Personally, I always respond to emails from prospective graduate students if it is clear they have genuine interest in my research group. I delete emails that look as if they are mindless spams to everyone in the department, or show no awareness of my specific research activities.
I suggest that you don't ask directly for a phone or video interview. Many potential advisors are already swamped with Zoom all day and such a request may make them less likely to respond. However, potential advisors who are actively looking to recruit students might well be interested in having a conversation with you. A statement like "I'm available for a Zoom call if you would like," is therefore more effective than "I'd like to request a Zoom interview with you."
A different approach is to contact the Director of Graduate Studies at the institution you are interested in. You can mention your research interests, and ask them to forward your request to faculty members whose research matches them. This can be helpful if you don't have information from a current mentor about likely research groups at the institution. The DGS can also often answer general questions about grad school at the institution (course requirements, qualifiers, process for placing grad students into research groups, etc.)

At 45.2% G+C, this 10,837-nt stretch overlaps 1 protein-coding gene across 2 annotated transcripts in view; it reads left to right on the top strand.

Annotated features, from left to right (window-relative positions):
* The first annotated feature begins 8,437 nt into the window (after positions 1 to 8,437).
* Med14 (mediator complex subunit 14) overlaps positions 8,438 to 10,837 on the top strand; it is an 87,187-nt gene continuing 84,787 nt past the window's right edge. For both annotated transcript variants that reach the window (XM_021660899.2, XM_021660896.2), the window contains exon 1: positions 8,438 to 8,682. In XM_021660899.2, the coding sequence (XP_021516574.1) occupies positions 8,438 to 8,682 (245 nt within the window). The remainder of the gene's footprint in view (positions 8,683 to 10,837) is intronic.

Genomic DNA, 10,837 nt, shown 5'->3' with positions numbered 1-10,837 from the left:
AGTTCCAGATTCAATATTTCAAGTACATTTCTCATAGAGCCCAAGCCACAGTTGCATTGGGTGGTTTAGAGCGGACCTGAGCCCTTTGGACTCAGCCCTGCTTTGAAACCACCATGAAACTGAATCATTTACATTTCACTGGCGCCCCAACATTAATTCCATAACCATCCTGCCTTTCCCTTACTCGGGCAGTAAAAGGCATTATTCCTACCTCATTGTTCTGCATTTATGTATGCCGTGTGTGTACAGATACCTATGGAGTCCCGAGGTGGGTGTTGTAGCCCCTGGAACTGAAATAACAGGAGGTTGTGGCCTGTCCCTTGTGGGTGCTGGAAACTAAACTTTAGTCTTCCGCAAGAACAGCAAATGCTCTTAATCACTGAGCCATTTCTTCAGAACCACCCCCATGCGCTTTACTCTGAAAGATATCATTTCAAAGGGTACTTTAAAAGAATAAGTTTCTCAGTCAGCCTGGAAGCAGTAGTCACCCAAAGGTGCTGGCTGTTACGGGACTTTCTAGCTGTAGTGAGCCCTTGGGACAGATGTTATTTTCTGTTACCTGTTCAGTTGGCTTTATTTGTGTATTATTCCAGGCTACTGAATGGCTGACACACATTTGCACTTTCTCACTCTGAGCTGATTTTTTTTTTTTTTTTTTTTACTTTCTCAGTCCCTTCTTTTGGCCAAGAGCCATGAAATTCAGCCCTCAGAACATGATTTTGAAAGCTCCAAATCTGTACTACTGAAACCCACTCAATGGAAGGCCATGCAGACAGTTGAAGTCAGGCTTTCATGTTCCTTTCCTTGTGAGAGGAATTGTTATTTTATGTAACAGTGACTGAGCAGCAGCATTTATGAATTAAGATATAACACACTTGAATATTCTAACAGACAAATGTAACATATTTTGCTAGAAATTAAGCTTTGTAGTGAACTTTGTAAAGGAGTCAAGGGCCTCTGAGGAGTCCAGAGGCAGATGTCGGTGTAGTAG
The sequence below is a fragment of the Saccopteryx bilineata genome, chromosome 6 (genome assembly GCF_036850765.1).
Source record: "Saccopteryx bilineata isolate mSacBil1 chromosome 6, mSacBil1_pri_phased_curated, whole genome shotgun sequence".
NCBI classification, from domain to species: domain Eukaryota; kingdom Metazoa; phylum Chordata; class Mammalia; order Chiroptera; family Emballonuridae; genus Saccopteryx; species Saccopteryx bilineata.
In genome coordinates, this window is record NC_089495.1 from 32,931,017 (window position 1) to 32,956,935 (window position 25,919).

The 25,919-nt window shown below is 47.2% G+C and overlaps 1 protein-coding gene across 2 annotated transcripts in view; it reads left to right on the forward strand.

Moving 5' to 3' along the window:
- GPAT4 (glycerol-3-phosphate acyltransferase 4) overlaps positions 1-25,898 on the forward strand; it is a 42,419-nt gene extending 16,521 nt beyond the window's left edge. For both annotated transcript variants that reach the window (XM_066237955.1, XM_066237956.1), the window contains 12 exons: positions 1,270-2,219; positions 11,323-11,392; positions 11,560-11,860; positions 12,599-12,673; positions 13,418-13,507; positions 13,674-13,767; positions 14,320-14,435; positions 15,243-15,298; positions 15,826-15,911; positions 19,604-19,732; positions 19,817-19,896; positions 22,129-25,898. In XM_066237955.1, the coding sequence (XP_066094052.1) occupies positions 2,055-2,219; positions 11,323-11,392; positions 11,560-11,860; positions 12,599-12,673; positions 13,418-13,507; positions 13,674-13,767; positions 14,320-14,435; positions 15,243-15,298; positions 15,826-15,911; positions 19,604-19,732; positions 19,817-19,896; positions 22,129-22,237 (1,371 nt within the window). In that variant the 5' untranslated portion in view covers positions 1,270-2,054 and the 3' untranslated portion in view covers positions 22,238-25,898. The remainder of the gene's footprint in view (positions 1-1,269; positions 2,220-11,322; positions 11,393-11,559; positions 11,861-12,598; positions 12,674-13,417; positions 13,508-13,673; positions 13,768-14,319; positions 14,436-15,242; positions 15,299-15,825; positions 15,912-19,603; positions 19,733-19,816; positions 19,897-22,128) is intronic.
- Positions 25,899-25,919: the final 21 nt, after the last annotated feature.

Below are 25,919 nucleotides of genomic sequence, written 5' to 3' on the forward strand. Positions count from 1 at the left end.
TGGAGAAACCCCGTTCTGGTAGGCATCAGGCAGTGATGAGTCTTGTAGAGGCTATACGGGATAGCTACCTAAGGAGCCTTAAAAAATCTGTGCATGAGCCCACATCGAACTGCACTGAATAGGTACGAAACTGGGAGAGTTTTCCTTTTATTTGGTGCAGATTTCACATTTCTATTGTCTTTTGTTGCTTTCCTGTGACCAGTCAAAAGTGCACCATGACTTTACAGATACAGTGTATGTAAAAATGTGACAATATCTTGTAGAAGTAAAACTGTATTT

General Questions about Grad School
Do I have to pay to go to grad school in physics?
In the U.S. (and some other countries), you almost never have to pay to go to grad school in physics. You are typically paid by a teaching assistantship for the first year or two, and sometimes longer. In many cases, after one or two years, you join a research group and get paid a stipend for research from a faculty member's grant. It's usually not lavish pay, but a reasonable living wage. Grad schools vary considerably in how and when students TA and join research groups, so it's worth investigating the details when you are choosing a school.
There are also opportunities for fellowships. If you get a fellowship, you usually do not TA (and your research mentor does not pay you out of their grant). Fellowships are sometimes offered by grad schools at the time of acceptance. For other fellowships, you apply at around the time of grad school application or in your first year (e.g., NSF fellowships) or sometimes later. Some fellowships are available only for specific physics subfields or types of research; consult your research mentor to find out if there are opportunities to look out for.
Should I apply for a Master's degree in physics before a Ph.D.?